Police in Thailand are holding a 14-year-old boy and five other people on suspicion of burning a portrait of the late King Bhumibol Adulyadej and violating the country’s strict royal defamation laws, officials and human rights groups said Wednesday.
The Thai military arrested the six suspects in northeastern Khon Kaen province about a week ago and later transferred them to police custody, a policeman assigned to the area told BenarNews on condition of anonymity.
The six, who include two other teenagers and two suspects age 20, were charged with arson and violating section 112 of the criminal code, the country’s royal defamation law which is known as Lese-Majeste.
“They were detained for more than seven days. We had to bring them out for interrogation and put them right back into detention,” the officer said Wednesday in a phone interview.
Scores of people have been arrested on suspicion of violating Lese-Majeste during the three years since the military seized power in a coup and later imposed restrictions on free speech and public gatherings. Under the law, those convicted of posting online content deemed as offending the monarchy or committing other perceived slights against Thai royals can face 15 years in prison.
In the case in Khon Kaen, police identified the suspects as Abhisit Chailee, 14; Jirayut Sinpho, 18; Ratthathammanoon Srihabutr, 20; Akkharapong Ayukong, 18; Settha Thepnarong, 20; and Preecha Ngamdee, 45. All six are residents of Chonnabot, a district in Khon Kaen.
New York-based Human Rights Watch (HRW) said Abhisit and three others have been in custody since May 15 while police said others were detained on May 18.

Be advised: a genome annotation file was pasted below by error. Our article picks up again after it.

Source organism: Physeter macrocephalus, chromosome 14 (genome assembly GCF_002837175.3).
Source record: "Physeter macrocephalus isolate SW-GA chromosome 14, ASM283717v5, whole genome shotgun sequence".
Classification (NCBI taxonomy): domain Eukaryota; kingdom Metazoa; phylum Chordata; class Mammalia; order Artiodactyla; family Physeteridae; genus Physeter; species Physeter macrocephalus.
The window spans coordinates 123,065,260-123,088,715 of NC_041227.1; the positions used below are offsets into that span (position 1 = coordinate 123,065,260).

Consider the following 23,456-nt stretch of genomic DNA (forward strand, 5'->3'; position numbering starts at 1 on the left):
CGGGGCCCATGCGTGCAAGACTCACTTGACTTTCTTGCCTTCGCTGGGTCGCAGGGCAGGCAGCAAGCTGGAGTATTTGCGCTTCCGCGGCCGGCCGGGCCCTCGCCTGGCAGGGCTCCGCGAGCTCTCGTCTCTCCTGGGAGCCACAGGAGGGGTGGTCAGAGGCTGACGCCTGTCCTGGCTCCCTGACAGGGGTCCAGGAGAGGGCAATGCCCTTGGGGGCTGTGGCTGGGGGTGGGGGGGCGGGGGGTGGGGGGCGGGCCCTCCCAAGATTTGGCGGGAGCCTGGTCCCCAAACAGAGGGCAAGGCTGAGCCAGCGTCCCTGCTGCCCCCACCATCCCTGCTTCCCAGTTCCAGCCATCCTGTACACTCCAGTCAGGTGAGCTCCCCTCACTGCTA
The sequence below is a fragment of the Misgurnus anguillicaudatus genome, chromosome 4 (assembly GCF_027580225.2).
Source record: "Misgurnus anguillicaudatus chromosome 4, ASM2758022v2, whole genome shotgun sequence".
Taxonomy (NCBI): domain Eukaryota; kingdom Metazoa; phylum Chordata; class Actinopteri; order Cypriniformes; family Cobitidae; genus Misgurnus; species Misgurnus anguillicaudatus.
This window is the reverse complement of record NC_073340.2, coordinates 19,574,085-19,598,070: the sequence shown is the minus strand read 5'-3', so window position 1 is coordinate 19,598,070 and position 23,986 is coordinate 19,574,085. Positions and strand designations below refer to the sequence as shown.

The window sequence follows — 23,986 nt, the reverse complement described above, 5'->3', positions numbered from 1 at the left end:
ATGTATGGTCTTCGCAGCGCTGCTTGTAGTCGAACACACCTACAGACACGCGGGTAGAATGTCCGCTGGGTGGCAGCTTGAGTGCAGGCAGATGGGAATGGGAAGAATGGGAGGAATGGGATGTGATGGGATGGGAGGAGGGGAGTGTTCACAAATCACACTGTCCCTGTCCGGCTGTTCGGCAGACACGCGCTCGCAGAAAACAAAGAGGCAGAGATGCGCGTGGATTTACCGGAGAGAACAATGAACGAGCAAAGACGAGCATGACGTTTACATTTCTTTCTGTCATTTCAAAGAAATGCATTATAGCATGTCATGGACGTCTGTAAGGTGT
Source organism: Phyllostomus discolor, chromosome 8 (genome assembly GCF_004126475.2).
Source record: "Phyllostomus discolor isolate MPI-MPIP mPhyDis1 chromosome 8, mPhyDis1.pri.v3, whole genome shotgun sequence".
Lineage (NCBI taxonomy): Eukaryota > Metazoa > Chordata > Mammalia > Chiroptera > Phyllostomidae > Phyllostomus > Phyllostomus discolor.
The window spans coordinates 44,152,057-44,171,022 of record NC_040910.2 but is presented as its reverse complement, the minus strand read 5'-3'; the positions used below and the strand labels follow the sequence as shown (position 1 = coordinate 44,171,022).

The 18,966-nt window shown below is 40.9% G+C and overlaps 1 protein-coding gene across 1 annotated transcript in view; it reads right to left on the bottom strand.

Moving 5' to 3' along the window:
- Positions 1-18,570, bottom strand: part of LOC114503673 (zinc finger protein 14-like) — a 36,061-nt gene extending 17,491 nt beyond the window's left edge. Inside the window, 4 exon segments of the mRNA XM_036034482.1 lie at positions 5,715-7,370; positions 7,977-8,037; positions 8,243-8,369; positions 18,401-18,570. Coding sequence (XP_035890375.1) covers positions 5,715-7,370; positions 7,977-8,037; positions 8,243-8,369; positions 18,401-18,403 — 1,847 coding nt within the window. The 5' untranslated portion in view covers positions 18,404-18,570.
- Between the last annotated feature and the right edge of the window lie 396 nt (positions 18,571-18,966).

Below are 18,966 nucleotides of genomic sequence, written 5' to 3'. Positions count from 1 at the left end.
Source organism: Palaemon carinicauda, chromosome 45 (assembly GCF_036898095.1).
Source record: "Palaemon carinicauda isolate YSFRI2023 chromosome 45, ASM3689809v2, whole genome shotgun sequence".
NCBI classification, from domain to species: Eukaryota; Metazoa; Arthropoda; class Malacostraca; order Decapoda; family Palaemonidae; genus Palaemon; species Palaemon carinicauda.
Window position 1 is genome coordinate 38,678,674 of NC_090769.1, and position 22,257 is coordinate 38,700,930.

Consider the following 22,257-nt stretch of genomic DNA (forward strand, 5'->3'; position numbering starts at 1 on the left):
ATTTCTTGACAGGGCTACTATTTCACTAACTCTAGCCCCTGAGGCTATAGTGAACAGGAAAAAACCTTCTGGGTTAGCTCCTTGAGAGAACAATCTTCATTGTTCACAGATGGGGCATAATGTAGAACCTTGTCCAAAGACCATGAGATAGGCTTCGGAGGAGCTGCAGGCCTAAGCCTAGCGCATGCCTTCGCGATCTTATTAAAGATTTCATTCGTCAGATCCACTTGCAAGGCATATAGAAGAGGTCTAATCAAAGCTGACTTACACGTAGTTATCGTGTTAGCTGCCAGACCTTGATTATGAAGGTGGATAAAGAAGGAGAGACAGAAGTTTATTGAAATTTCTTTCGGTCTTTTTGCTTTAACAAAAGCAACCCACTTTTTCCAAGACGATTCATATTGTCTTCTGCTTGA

Military authorities transferred the suspects to a detention facility at the 11th Army Circle Camp in Bangkok for questioning without access to legal counsel or their families, HRW alleged in a statement issued Tuesday when it demanded the 14-year-old’s immediate release.
“The secret detention of a 14-year-old boy in a Thai military camp should set off alarm bells, especially since no improvements have come following past reports of military abuse,” said Brad Adams, HRW’s Asia director.
“None of the four youths arrested should have been denied access to a judge and placed in an incommunicado military detention, whatever the charge against them.”
Sorawut Wongsaranon, a spokesman for Thai Lawyers for Human Rights, a local NGO, told BenarNews it was trying to contact the detainees’ relatives to provide legal aid.
“We have not seen them yet but have sought information in the Isan [northeast] region,” Sorawut said.
Police said the suspects confessed to being hired for 200 baht (U.S. $5.80) to burn the portrait of the king who died in October 2016 after ruling Thailand for 70 years.
On Wednesday, Prime Minister Prayuth Chan-o-cha told reporters that the person responsible for hiring the suspects might be living outside the country.
“Adults should not support children doing such a thing,” Prayuth said, pointing out that groups could blame Thailand for human rights abuses and child abuse.
He said there was a network that would hire people to commit such acts.
Since Prayuth took control of the government following a bloodless coup on May 22, 2014, more than 80 people have been arrested for allegedly violating Lese-Majeste.
The junta-backed National Legislative Assembly has also passed other laws aimed at gagging dissent in the country.